Truckhaven Geothermal Area Truckhaven Geothermal Area Jump to: navigation, search GEOTHERMAL ENERGYGeothermal Home Geothermal Resource Area: Truckhaven Geothermal Area Contents 1 Area Overview 2 History and Infrastructure 3 Regulatory and Environmental Issues 4 Exploration History 5 Well Field Description 6 Geology of the Area 7 Geofluid Geochemistry 8 NEPA-Related Analyses (1) 9 Exploration Activities (8) 10 References Area Overview Geothermal Area Profile Location: California Exploration Region: Gulf of California Rift Zone GEA Development Phase: 2008 USGS Resource Estimate Mean Reservoir Temp: Estimated Reservoir Volume: Mean Capacity: Click "Edit With Form" above to add content History and Infrastructure Operating Power Plants: 0 No geothermal plants listed. Add a new Operating Power Plant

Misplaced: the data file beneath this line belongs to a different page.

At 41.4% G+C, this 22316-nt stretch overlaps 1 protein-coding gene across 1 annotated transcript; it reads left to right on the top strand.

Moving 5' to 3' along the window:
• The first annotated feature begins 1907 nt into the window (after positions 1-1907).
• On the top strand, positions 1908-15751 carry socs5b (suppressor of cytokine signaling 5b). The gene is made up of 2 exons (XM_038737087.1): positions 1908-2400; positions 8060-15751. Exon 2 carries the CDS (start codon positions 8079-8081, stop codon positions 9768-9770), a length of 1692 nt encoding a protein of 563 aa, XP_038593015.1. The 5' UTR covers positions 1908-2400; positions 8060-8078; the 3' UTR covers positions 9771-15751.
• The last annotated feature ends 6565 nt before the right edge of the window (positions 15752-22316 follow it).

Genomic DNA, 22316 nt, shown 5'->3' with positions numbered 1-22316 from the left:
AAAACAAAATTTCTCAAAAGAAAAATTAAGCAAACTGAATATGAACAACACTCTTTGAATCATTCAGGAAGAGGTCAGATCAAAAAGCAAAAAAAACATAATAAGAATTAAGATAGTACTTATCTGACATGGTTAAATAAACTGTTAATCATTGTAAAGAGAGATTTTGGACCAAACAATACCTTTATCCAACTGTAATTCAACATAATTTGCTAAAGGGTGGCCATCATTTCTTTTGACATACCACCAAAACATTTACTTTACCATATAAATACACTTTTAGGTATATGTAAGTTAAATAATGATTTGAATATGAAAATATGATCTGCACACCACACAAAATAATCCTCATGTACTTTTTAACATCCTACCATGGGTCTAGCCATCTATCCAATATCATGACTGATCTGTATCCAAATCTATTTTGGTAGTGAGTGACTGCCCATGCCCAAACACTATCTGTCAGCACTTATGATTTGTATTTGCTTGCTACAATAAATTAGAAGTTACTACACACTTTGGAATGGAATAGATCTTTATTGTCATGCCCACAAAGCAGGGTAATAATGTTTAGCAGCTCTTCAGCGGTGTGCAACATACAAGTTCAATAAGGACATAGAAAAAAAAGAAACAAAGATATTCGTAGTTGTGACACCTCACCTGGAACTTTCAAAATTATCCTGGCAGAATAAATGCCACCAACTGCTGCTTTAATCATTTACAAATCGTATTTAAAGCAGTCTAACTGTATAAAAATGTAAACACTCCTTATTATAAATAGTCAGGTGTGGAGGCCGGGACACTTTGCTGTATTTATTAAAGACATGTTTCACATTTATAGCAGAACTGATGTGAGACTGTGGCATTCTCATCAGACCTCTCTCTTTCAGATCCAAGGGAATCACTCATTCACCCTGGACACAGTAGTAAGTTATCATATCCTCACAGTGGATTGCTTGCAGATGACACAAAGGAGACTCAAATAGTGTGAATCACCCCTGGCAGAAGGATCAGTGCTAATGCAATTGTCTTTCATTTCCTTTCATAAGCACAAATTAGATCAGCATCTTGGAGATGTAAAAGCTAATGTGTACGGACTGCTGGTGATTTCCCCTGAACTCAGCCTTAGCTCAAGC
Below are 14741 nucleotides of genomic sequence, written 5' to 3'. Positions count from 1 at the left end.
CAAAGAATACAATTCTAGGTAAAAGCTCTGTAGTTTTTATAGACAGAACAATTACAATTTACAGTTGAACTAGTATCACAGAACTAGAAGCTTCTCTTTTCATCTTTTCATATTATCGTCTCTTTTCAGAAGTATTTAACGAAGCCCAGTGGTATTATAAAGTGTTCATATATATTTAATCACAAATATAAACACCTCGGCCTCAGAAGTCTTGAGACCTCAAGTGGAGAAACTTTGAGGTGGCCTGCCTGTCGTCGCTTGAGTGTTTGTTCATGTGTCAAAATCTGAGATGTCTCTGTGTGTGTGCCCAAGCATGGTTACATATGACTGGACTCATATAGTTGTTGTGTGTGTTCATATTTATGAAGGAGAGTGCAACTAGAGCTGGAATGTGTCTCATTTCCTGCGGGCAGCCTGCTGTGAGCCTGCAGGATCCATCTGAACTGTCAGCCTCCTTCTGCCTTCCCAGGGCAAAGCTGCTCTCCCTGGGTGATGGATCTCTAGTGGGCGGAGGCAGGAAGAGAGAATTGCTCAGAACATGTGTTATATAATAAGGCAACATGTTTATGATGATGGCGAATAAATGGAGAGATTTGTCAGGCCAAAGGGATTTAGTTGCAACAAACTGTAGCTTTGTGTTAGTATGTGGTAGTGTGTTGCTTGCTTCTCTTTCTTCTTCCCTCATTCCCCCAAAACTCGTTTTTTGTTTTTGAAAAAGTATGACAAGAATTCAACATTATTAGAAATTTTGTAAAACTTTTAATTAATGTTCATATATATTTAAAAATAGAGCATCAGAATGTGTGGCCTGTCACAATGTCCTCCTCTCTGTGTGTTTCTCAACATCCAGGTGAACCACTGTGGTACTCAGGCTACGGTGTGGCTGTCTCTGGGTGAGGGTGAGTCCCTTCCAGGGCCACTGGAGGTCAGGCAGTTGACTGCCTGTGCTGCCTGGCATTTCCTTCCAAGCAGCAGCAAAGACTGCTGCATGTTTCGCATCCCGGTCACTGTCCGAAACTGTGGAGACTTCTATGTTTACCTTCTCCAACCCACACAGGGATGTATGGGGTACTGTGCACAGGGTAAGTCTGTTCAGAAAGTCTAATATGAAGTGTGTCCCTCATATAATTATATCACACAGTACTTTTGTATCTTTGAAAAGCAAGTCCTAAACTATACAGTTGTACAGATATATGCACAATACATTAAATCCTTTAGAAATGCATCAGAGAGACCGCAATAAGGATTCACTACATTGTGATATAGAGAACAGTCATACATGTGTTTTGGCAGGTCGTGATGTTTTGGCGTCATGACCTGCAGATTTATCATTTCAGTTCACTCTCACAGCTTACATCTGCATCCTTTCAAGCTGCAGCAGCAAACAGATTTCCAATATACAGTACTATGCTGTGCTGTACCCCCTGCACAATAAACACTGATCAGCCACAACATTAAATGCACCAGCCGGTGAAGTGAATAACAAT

474

Honokowai Geothermal Area | Open Energy Information  

Open Energy Info (EERE)

Honokowai Geothermal Area Honokowai Geothermal Area Jump to: navigation, search GEOTHERMAL ENERGYGeothermal Home Geothermal Resource Area: Honokowai Geothermal Area Contents 1 Area Overview 2 History and Infrastructure 3 Regulatory and Environmental Issues 4 Exploration History 5 Well Field Description 6 Geology of the Area 7 Geofluid Geochemistry 8 NEPA-Related Analyses (0) 9 Exploration Activities (3) 10 References Area Overview Geothermal Area Profile Location: Hawaii Exploration Region: Hawaii Geothermal Region GEA Development Phase: 2008 USGS Resource Estimate Mean Reservoir Temp: Estimated Reservoir Volume: Mean Capacity: Click "Edit With Form" above to add content History and Infrastructure Operating Power Plants: 0 No geothermal plants listed. Add a new Operating Power Plant

475

Redevelopment of Areas Needing Redevelopment Generally (Indiana)  

Energy.gov (U.S. Department of Energy (DOE))